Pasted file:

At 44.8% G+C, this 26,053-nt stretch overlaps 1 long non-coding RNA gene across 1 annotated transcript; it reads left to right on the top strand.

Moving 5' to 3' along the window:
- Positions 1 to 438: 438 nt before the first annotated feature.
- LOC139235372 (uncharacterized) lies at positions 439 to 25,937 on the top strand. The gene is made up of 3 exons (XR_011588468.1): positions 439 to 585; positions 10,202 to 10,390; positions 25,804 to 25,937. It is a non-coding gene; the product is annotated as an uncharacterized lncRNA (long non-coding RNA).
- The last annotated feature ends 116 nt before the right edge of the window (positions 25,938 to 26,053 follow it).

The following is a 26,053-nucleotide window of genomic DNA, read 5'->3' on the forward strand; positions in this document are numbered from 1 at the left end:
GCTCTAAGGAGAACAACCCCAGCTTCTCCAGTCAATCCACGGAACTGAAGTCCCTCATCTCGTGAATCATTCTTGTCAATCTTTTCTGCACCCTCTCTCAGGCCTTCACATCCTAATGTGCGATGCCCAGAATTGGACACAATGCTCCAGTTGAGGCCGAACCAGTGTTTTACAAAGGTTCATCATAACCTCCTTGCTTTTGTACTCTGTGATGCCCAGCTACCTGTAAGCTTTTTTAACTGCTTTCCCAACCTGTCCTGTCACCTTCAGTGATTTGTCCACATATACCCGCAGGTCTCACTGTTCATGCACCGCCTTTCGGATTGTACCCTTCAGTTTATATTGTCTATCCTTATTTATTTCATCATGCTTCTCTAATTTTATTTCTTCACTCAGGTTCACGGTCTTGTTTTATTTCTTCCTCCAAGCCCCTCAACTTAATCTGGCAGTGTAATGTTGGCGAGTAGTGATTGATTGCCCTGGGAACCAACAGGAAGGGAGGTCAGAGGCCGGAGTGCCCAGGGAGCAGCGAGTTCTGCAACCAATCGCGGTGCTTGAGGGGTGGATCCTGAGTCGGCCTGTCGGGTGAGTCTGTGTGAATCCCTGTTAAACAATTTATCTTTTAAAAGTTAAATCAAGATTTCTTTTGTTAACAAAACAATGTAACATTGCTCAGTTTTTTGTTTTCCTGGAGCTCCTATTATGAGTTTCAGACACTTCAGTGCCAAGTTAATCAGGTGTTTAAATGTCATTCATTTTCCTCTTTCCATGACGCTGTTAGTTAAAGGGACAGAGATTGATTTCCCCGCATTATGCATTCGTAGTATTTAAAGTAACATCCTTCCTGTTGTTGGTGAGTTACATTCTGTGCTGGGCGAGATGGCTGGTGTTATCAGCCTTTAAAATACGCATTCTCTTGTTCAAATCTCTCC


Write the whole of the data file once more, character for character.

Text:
At 44.8% G+C, this 26,053-nt stretch overlaps 1 long non-coding RNA gene across 1 annotated transcript; it reads left to right on the top strand.

Moving 5' to 3' along the window:
- Positions 1 to 438: 438 nt before the first annotated feature.
- LOC139235372 (uncharacterized) lies at positions 439 to 25,937 on the top strand. The gene is made up of 3 exons (XR_011588468.1): positions 439 to 585; positions 10,202 to 10,390; positions 25,804 to 25,937. It is a non-coding gene; the product is annotated as an uncharacterized lncRNA (long non-coding RNA).
- The last annotated feature ends 116 nt before the right edge of the window (positions 25,938 to 26,053 follow it).

The following is a 26,053-nucleotide window of genomic DNA, read 5'->3' on the forward strand; positions in this document are numbered from 1 at the left end:
GCTCTAAGGAGAACAACCCCAGCTTCTCCAGTCAATCCACGGAACTGAAGTCCCTCATCTCGTGAATCATTCTTGTCAATCTTTTCTGCACCCTCTCTCAGGCCTTCACATCCTAATGTGCGATGCCCAGAATTGGACACAATGCTCCAGTTGAGGCCGAACCAGTGTTTTACAAAGGTTCATCATAACCTCCTTGCTTTTGTACTCTGTGATGCCCAGCTACCTGTAAGCTTTTTTAACTGCTTTCCCAACCTGTCCTGTCACCTTCAGTGATTTGTCCACATATACCCGCAGGTCTCACTGTTCATGCACCGCCTTTCGGATTGTACCCTTCAGTTTATATTGTCTATCCTTATTTATTTCATCATGCTTCTCTAATTTTATTTCTTCACTCAGGTTCACGGTCTTGTTTTATTTCTTCCTCCAAGCCCCTCAACTTAATCTGGCAGTGTAATGTTGGCGAGTAGTGATTGATTGCCCTGGGAACCAACAGGAAGGGAGGTCAGAGGCCGGAGTGCCCAGGGAGCAGCGAGTTCTGCAACCAATCGCGGTGCTTGAGGGGTGGATCCTGAGTCGGCCTGTCGGGTGAGTCTGTGTGAATCCCTGTTAAACAATTTATCTTTTAAAAGTTAAATCAAGATTTCTTTTGTTAACAAAACAATGTAACATTGCTCAGTTTTTTGTTTTCCTGGAGCTCCTATTATGAGTTTCAGACACTTCAGTGCCAAGTTAATCAGGTGTTTAAATGTCATTCATTTTCCTCTTTCCATGACGCTGTTAGTTAAAGGGACAGAGATTGATTTCCCCGCATTATGCATTCGTAGTATTTAAAGTAACATCCTTCCTGTTGTTGGTGAGTTACATTCTGTGCTGGGCGAGATGGCTGGTGTTATCAGCCTTTAAAATACGCATTCTCTTGTTCAAATCTCTCC